The Light Bulb Moment: The Artist's concept
|Barbara Wildenboer (seen here putting the finishing touches to the memorial to Olive Schreiner) says she wanted the memorial to be aesthetically pleasing as well as something the public would interact with.
|Picture: Lenore Cairncross © Sunday Times
Artist Barbara Wildenboer speaks about the challenges of capturing the essence of a multifaceted woman, author and activist.
"She was so complex - the challenge was what to focus on to capture Olive Schreiner's life," says Cape Town artist Barbara Wildenboer.
In the end Wildenboer chose two motifs, which she fused. The first emerged from Wildenboer's reading of Women and Labour, Schreiner's 1911 non-fiction work that became a bible for the international women's enfranchisement movement.
"I wanted to capture Schreiner's belief in the power of the vote and so decided on using voting crosses in the piece," she says.
At first Wildenboer wanted to try to create something to distinguish the voting crosses as women's votes; then she decided that given Schreiner's firm belief in the equality that should exist between men and women, it didn't make sense to isolate women as a special category.
"I chose the St Andrew's cross because it has four equal sides. Seeing that Schreiner campaigned for equal rights for men and women and for black and white, I wanted the emphasis to be on equality. The shape of the cross also makes it a bridge between opposites," says Wildenboer.
The other element that she wanted to capture in her installation was something evocative of the Karoo - not only because it is the setting for Schreiner's best-selling novel, The Story of an African Farm, but also because of the writer's love of the Karoo - and the fact that it was where her asthma troubled her less.
"I was driving through the Karoo and reading Olive and looking for something that captured 'the Karoo' and not seeing anything," says Wildenboer. As she travelled past the endless stretches of scrubland, she realised that one of the things that epitomised the landscape was the round farm dam that provides water for the sheep.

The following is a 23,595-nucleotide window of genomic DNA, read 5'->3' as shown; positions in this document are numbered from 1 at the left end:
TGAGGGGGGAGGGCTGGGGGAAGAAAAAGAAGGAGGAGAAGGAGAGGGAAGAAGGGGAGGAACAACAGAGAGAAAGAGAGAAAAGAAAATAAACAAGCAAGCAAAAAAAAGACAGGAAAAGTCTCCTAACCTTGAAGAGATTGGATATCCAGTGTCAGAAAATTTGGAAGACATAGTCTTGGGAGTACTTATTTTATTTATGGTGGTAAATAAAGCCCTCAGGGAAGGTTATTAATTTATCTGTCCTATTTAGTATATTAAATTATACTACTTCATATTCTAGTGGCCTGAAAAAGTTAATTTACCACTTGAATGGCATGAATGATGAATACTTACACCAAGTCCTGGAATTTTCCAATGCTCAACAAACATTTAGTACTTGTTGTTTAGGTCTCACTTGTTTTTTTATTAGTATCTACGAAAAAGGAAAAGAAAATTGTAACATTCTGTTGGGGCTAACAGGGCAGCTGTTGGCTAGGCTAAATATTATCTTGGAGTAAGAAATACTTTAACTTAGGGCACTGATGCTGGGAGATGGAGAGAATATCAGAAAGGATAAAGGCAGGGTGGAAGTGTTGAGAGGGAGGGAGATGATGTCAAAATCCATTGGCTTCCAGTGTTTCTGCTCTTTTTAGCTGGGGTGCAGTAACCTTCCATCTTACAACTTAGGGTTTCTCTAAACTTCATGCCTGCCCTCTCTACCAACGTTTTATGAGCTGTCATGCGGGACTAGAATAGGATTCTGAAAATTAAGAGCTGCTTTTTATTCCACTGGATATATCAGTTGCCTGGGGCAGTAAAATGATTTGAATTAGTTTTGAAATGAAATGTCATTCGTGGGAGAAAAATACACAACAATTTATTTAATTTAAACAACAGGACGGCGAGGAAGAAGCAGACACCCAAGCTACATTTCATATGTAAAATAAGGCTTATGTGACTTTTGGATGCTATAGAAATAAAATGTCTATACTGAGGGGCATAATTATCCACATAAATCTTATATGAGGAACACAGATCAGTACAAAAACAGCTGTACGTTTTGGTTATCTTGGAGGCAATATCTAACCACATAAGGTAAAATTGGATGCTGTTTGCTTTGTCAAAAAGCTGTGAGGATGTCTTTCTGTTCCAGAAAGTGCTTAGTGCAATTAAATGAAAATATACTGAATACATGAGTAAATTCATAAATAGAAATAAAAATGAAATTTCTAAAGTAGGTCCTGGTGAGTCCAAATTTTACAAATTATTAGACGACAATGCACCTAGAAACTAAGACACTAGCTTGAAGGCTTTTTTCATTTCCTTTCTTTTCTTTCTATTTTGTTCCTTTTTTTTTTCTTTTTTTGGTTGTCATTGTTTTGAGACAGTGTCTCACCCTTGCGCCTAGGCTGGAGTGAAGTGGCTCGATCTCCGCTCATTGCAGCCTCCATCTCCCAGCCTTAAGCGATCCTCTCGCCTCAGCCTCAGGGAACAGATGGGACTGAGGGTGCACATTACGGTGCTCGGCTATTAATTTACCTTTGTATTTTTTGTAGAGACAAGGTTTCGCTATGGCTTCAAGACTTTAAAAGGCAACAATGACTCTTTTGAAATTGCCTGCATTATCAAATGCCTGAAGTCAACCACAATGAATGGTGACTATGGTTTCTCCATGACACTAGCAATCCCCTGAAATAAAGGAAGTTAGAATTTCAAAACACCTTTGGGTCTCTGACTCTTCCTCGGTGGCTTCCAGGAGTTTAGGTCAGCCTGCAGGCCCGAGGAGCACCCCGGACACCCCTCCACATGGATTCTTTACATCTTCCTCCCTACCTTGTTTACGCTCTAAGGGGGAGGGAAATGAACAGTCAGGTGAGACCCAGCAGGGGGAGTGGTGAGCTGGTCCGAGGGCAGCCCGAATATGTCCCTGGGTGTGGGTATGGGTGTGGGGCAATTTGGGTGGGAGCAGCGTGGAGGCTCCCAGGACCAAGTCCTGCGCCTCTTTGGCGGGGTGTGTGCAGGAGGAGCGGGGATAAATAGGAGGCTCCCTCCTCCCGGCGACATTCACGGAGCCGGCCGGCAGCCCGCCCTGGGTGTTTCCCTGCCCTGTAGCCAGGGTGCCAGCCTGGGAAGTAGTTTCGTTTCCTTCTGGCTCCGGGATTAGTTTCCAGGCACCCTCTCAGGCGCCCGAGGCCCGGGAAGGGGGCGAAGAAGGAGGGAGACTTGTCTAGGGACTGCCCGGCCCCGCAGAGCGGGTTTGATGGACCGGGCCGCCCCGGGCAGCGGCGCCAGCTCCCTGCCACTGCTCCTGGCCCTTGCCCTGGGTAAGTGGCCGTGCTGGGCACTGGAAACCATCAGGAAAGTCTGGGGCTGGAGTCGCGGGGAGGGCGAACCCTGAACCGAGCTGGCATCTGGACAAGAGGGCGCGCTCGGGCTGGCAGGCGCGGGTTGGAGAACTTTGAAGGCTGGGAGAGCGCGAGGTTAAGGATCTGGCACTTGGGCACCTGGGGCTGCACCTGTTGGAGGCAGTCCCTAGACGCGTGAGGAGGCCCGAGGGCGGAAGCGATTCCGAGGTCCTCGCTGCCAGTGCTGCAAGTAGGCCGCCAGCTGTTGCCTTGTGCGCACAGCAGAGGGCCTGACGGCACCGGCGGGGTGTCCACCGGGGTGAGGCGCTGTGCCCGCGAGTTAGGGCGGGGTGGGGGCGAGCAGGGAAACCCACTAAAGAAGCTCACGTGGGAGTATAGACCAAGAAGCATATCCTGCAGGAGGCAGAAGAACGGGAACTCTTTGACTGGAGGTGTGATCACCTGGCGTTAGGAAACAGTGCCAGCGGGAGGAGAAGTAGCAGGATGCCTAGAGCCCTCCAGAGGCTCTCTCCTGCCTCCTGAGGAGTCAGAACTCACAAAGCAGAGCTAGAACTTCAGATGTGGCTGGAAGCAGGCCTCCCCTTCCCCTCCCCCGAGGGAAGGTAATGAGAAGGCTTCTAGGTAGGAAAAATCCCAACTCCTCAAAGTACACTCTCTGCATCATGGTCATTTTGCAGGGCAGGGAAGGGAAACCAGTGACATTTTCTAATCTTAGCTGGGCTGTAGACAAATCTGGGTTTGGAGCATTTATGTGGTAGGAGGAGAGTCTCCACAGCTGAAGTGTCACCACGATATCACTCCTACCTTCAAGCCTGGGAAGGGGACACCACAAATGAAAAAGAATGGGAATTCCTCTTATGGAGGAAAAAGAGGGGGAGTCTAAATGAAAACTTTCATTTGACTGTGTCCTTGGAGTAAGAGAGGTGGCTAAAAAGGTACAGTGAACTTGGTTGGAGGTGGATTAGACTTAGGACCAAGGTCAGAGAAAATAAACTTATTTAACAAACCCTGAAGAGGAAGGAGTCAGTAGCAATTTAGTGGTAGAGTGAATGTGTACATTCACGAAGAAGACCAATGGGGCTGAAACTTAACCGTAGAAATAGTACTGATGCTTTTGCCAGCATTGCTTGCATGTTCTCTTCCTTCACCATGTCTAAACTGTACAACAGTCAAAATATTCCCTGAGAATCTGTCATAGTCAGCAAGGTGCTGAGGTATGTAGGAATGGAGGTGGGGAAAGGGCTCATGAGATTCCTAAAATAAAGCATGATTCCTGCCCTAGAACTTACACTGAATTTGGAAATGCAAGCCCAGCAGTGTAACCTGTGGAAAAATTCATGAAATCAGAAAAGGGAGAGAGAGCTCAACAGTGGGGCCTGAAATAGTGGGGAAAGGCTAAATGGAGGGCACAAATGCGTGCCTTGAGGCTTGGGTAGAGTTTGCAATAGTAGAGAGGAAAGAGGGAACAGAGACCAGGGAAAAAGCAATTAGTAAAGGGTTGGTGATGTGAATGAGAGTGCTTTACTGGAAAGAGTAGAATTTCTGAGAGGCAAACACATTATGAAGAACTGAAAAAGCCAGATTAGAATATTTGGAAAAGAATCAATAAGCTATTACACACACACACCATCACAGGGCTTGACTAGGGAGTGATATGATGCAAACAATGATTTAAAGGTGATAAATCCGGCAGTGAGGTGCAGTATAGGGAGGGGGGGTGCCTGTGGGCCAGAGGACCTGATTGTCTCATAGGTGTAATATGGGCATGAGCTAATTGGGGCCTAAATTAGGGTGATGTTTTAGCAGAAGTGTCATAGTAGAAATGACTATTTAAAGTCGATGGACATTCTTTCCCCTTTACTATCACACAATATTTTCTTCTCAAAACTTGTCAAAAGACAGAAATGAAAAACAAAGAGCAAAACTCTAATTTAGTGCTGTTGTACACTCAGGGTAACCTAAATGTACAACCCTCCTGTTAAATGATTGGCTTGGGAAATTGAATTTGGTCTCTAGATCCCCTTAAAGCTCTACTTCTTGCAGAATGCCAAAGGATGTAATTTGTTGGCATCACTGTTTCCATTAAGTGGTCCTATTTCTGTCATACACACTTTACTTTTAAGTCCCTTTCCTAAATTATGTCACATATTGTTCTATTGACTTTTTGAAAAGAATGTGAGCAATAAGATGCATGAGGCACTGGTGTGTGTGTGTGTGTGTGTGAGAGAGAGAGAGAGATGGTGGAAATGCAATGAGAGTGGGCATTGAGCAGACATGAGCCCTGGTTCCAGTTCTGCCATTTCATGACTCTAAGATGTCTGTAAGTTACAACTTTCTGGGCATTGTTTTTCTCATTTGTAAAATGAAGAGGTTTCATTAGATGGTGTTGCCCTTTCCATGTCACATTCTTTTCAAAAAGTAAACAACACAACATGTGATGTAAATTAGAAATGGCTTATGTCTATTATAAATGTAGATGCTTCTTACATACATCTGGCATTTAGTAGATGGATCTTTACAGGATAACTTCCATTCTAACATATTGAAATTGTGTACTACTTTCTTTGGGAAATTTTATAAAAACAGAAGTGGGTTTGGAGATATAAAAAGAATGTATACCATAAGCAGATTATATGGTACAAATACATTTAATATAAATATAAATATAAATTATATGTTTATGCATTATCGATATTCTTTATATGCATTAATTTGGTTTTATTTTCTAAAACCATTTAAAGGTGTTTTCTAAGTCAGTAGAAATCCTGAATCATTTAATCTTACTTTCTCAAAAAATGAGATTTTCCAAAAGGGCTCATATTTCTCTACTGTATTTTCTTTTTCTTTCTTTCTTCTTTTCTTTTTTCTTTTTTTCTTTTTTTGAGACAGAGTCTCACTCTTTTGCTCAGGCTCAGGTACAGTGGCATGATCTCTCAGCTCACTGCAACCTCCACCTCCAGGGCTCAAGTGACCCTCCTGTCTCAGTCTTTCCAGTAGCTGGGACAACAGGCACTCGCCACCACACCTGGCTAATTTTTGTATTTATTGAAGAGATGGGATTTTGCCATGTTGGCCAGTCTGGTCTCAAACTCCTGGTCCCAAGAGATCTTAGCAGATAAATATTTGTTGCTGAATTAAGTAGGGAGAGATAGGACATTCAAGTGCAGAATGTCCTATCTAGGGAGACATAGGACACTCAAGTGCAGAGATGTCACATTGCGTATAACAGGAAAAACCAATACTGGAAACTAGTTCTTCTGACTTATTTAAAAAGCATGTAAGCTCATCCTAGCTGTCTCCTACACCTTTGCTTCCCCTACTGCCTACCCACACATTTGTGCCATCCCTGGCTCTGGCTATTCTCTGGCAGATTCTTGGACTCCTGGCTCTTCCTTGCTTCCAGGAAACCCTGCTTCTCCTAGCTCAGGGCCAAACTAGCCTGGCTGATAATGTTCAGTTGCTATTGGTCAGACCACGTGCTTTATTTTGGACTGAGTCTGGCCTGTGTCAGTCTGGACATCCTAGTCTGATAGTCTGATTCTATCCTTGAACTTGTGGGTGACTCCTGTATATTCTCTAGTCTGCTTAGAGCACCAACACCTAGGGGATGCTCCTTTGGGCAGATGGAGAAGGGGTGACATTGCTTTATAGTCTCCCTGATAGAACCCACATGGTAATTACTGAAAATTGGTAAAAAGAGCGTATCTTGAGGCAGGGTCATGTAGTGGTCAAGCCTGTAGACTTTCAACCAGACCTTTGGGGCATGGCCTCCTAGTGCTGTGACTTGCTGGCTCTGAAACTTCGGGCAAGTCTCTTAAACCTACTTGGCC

An initial idea to create a realistic dam effect with a water pump was shelved and instead Wildenboer created the illusion of water with blue Hammerite paint. This was painted onto a surface of concrete just below the lip of the "dam".
The dam is a brick circle - 2.5m in diameter and built up to a height of half a metre - "sitting height", says Wildenboer, who wanted the piece to be as functional as possible.
Each St Andrew's (voting) cross is attached to a 20cm length of steel piping inserted into the concrete. A short stem protrudes from the concrete so that the crosses are level with the lip of the dam. The shallow birdbath-like depression will fill with water when it rains, giving the impression that the crosses are floating on the surface.
Because the crosses are raised above the concrete surface, they cast a small shadow on the blue paint a few centimetres below.
Wildenboer says she wanted the piece to fit in with its environment. She hoped the blue would pick up the colours of the sea - False Bay forms a spectacular backdrop to the piece - and that the whitewashed sides of the "dam" would resonate with the white-washed homes of Kalk Bay and St James.
I like the reference to sundials and clocks, and the passing of time, that is suggested by the shadows the stainless-steel crosses throw on the surface
"It's a simple concept," says Wildenboer. "People will read different things into it themselves. One of the themes in The Story of an African Farm is the issue of time - I like the references to sundials and clocks, and the passing of time, that are suggested by the shadows the stainless-steel crosses throw on the surface."
Finally, Wildenboer wanted the Schreiner piece to be something with which people would interact - that they would sit on the edge of the "dam". "If it's semi-functional as a birdbath, that will be fine too," she says.
"Also, I wanted something that was aesthetically pleasing. Generally the public think artists are pretentious, anyway - and I didn't want to reinforce that notion!"